The thought of summer incites images of long days, less clothing, and more time spent frolicking outdoors. Whether it’s camping, seaside splashing, or just enjoying the greenery, the dark side of summer is bugs. Just like you have ventured to take advantage of long sunny days, so have various insects with their variety of insect bites.
It can’t be missed—that sudden sting, followed up with an investigative look just to discover a critter has stung or bitten you. More often than not, you can’t identify an insect bite unless you are lucky enough to catch the culprit in the act.
If you aren’t fast enough to catch the offender, here is your complete guide to summer insects’ bites and photos identifying them so you can be prepared. This guide includes identifying insect bites and stings, identifying the different insects, and treating insect bites and stings.
Perhaps the most notable marker that introduces summer apart from bright sunny days is mosquitoes. These annoying insects are characterized by their buzz and quick sting, which leads to a cluster of rashes and inflammation. Mosquito bites are usually harmless and itchy and go away on their own in a few days. Bites may swell due to toxins or allergic substances carried in the mosquito’s saliva. Scratching the bites can cause them to break and may lead to infection.
Mosquitos can transmit Dengue, Malaria, Yellow Fever, Chick-V, Zika Virus, and West Nile Virus.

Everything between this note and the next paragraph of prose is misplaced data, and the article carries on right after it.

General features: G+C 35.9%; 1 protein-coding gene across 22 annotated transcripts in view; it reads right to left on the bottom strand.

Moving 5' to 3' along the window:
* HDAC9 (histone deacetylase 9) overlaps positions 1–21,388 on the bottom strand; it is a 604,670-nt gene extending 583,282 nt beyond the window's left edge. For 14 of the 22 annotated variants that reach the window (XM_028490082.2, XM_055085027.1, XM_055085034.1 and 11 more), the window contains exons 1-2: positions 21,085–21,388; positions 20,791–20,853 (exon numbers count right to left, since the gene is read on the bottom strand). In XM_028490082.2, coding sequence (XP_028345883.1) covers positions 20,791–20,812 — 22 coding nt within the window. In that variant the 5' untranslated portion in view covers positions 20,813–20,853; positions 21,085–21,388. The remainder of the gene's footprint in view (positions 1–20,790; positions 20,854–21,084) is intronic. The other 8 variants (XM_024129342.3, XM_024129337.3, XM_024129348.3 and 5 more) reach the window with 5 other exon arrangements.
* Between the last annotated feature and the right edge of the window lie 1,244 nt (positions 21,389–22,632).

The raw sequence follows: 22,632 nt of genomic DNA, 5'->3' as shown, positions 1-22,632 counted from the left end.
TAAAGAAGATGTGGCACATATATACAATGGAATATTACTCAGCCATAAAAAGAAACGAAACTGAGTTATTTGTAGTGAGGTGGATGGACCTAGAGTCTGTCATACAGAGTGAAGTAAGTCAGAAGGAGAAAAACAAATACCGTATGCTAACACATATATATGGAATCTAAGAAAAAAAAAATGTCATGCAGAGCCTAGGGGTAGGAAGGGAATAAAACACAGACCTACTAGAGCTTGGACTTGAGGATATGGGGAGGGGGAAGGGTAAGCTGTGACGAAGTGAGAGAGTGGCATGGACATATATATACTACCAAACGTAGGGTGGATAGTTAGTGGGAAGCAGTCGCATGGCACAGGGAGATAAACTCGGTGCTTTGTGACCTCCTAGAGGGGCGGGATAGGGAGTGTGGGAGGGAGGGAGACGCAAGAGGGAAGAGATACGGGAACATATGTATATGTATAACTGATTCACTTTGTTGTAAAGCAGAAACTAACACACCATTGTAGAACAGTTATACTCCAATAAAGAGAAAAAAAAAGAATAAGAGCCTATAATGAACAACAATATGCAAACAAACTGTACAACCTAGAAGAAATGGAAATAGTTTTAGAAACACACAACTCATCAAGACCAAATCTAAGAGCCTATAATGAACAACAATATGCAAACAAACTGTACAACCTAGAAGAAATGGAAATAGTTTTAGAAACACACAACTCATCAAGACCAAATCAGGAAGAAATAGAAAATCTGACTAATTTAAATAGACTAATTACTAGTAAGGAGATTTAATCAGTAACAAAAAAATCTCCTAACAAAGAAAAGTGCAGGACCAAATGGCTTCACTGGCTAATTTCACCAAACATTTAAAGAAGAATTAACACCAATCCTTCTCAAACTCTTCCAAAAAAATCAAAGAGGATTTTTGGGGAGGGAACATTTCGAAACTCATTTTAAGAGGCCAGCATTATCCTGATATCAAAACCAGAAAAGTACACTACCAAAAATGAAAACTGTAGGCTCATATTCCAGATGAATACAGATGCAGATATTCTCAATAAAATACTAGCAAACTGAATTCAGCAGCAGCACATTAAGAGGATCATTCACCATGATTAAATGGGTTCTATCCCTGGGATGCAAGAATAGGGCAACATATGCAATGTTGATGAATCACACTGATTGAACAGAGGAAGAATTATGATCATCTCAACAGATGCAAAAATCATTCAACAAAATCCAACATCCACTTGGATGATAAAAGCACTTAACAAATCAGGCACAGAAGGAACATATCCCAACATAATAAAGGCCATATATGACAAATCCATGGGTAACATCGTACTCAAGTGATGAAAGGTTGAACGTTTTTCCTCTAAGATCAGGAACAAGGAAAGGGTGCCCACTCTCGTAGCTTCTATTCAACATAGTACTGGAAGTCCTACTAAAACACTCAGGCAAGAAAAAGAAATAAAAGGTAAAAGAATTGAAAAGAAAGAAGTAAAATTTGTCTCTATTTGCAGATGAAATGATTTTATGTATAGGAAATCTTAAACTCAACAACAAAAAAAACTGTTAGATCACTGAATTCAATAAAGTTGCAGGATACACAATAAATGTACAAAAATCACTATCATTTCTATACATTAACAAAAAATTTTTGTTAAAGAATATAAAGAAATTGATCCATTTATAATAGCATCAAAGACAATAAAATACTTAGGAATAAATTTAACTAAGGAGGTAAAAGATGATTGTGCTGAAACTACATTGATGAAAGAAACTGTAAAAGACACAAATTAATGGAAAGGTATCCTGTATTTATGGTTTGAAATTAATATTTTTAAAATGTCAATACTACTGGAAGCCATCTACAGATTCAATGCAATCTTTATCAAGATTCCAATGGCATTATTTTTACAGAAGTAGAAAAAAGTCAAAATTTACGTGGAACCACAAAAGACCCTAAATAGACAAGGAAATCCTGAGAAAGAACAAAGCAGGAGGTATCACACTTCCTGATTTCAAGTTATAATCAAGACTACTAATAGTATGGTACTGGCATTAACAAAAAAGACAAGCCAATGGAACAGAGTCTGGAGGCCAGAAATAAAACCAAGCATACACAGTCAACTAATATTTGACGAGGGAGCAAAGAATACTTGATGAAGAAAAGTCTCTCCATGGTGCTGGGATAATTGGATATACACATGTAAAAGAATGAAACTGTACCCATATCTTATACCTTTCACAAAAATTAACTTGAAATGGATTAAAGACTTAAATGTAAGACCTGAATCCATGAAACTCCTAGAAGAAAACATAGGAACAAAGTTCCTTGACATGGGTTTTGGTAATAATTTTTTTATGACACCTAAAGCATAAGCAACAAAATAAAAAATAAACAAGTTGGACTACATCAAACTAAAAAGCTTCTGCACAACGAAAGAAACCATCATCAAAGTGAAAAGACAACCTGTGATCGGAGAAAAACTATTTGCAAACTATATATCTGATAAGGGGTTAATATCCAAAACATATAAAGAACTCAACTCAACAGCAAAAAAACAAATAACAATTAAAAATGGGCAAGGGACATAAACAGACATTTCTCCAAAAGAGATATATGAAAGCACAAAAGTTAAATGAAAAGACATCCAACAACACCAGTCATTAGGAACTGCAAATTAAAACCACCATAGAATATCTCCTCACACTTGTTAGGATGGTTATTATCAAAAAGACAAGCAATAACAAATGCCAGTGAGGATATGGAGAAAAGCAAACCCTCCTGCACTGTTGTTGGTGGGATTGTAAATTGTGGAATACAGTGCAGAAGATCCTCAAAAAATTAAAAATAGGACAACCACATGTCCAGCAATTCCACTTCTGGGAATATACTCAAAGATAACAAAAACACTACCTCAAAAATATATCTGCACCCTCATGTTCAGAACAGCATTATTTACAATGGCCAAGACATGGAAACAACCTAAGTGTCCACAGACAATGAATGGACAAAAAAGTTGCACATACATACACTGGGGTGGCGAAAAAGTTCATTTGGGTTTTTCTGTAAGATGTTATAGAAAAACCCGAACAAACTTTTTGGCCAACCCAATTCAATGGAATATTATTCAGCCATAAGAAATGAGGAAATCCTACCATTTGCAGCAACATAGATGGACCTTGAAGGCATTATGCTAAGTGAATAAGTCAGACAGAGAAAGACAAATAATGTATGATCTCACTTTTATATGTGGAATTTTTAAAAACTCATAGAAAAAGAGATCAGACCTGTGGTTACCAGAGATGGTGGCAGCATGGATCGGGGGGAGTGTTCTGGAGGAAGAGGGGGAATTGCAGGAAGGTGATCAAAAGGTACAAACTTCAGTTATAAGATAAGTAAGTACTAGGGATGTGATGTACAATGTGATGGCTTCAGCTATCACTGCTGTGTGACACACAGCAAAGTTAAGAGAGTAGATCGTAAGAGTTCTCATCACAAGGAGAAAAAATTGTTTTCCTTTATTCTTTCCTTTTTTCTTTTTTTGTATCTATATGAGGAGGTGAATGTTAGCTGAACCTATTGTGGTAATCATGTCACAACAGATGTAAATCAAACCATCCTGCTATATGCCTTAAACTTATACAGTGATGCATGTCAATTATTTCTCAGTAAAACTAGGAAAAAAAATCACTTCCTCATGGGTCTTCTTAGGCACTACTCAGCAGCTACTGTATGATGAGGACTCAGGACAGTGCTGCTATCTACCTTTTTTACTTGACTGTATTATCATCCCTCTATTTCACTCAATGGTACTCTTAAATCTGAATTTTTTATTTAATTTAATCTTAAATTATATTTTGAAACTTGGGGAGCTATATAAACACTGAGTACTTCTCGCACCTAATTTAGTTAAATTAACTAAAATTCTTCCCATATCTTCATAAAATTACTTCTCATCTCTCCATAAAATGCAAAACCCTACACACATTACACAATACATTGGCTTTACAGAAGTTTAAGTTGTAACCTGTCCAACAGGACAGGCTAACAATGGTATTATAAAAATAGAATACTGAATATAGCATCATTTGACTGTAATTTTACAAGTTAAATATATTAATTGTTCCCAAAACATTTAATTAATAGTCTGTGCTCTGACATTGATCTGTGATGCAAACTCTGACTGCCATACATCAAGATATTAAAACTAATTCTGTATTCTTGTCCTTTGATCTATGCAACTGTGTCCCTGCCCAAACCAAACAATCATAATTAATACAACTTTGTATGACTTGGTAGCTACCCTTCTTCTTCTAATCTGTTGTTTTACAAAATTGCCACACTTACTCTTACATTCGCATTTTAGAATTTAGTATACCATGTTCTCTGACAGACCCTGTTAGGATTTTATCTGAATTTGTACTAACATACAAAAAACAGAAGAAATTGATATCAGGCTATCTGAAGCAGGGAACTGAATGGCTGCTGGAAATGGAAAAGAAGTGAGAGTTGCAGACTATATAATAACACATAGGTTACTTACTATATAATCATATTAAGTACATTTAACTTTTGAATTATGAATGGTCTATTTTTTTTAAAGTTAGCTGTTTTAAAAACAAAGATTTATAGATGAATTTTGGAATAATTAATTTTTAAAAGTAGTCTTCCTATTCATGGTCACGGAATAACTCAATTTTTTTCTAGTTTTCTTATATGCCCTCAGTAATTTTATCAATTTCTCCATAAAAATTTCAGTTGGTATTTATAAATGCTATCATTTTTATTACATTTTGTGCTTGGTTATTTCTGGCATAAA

While you can’t do anything about the ideal temperature for mosquitoes to procreate, you can take preventive measures to limit being bitten by them. Don’t keep stagnant water at home; water is a breeding ground for mosquitoes. Also, be sure to wear mosquito repellant. You can also use citronella, rosemary, and basil in their natural state, or administer them topically as essential oils to deter mosquitoes.
Ticks are just as famous for transmitting diseases as mosquitos. A tick will attach itself to the warm areas of the body such as the scalp, groin, and armpits and feed on blood, passing on any illness it carries in the process, making you or your pets the perfect hosts. You can easily recognize a tick bite by a burning sensation, swelling, rash, blisters, and a single bite mark that spreads into a bullseye. Always do a thorough check after spending time outdoors.
Usually, tick bites are harmless; however, if you are bit by an infected tick, you can contract Rocky Mountain Spotted Fever or Lyme Disease. Quickly identifying the tick and removing it lessens your chances of contracting any disease, as it usually takes 24 hours for an infected tick to pass on its condition. Symptoms of a tick-borne disease typically develop within a few days to a few weeks after the bite. Symptoms include constant headache, highly inflamed rash at the bite site or full-body rash, swollen lymph nodes, fever, chills, weakness, nausea, and neck stiffness.
Here are the steps to safely remove ticks:
- Pull straight up and away from the skin, applying steady pressure. Try not to bend or twist the tick.
- Check the bite site to see if you left any of the tick’s head or mouthparts in the bite.
- Clean the bite site with water and apply an alcohol-based hand sanitizer, rubbing alcohol, or iodine.
- Once you’ve removed the tick, submerge it in rubbing alcohol to make sure it’s dead.
- See your doctor as soon as possible to determine if any treatment is necessary based on the type of tick that bit you.